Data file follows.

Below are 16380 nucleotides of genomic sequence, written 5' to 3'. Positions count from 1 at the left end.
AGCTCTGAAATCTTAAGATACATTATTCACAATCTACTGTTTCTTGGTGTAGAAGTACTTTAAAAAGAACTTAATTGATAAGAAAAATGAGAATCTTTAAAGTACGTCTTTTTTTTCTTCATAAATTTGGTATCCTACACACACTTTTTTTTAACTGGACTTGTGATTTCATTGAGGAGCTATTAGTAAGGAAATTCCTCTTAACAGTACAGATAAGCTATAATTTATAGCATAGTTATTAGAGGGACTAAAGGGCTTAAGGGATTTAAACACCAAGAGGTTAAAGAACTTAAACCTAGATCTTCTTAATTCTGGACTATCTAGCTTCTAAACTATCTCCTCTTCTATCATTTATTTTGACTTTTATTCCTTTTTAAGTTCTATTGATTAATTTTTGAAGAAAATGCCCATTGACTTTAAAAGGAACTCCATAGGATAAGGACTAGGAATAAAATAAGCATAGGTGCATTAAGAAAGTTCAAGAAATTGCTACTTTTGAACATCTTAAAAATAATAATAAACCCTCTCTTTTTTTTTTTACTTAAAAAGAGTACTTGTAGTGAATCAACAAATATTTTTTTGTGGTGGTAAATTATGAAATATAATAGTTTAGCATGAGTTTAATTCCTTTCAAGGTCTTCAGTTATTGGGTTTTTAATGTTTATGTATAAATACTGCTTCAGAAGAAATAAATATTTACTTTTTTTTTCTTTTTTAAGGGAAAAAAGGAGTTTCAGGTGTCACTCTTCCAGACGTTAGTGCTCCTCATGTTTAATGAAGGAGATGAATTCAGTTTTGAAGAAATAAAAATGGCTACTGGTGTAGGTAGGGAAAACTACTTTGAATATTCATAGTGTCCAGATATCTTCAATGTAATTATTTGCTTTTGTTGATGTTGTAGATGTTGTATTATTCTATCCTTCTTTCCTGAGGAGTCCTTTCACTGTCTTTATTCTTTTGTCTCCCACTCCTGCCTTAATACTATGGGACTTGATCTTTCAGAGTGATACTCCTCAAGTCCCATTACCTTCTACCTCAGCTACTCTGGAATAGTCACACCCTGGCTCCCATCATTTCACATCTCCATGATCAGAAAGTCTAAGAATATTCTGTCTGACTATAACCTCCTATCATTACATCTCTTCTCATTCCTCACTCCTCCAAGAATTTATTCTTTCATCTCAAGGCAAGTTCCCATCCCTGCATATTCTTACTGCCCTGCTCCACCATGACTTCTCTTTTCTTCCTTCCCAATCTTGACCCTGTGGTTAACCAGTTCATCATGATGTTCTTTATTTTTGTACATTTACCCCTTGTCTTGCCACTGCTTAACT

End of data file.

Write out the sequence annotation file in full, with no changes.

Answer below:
Below are 16380 nucleotides of genomic sequence, written 5' to 3'. Positions count from 1 at the left end.
AGCTCTGAAATCTTAAGATACATTATTCACAATCTACTGTTTCTTGGTGTAGAAGTACTTTAAAAAGAACTTAATTGATAAGAAAAATGAGAATCTTTAAAGTACGTCTTTTTTTTCTTCATAAATTTGGTATCCTACACACACTTTTTTTTAACTGGACTTGTGATTTCATTGAGGAGCTATTAGTAAGGAAATTCCTCTTAACAGTACAGATAAGCTATAATTTATAGCATAGTTATTAGAGGGACTAAAGGGCTTAAGGGATTTAAACACCAAGAGGTTAAAGAACTTAAACCTAGATCTTCTTAATTCTGGACTATCTAGCTTCTAAACTATCTCCTCTTCTATCATTTATTTTGACTTTTATTCCTTTTTAAGTTCTATTGATTAATTTTTGAAGAAAATGCCCATTGACTTTAAAAGGAACTCCATAGGATAAGGACTAGGAATAAAATAAGCATAGGTGCATTAAGAAAGTTCAAGAAATTGCTACTTTTGAACATCTTAAAAATAATAATAAACCCTCTCTTTTTTTTTTTACTTAAAAAGAGTACTTGTAGTGAATCAACAAATATTTTTTTGTGGTGGTAAATTATGAAATATAATAGTTTAGCATGAGTTTAATTCCTTTCAAGGTCTTCAGTTATTGGGTTTTTAATGTTTATGTATAAATACTGCTTCAGAAGAAATAAATATTTACTTTTTTTTTCTTTTTTAAGGGAAAAAAGGAGTTTCAGGTGTCACTCTTCCAGACGTTAGTGCTCCTCATGTTTAATGAAGGAGATGAATTCAGTTTTGAAGAAATAAAAATGGCTACTGGTGTAGGTAGGGAAAACTACTTTGAATATTCATAGTGTCCAGATATCTTCAATGTAATTATTTGCTTTTGTTGATGTTGTAGATGTTGTATTATTCTATCCTTCTTTCCTGAGGAGTCCTTTCACTGTCTTTATTCTTTTGTCTCCCACTCCTGCCTTAATACTATGGGACTTGATCTTTCAGAGTGATACTCCTCAAGTCCCATTACCTTCTACCTCAGCTACTCTGGAATAGTCACACCCTGGCTCCCATCATTTCACATCTCCATGATCAGAAAGTCTAAGAATATTCTGTCTGACTATAACCTCCTATCATTACATCTCTTCTCATTCCTCACTCCTCCAAGAATTTATTCTTTCATCTCAAGGCAAGTTCCCATCCCTGCATATTCTTACTGCCCTGCTCCACCATGACTTCTCTTTTCTTCCTTCCCAATCTTGACCCTGTGGTTAACCAGTTCATCATGATGTTCTTTATTTTTGTACATTTACCCCTTGTCTTGCCACTGCTTAACT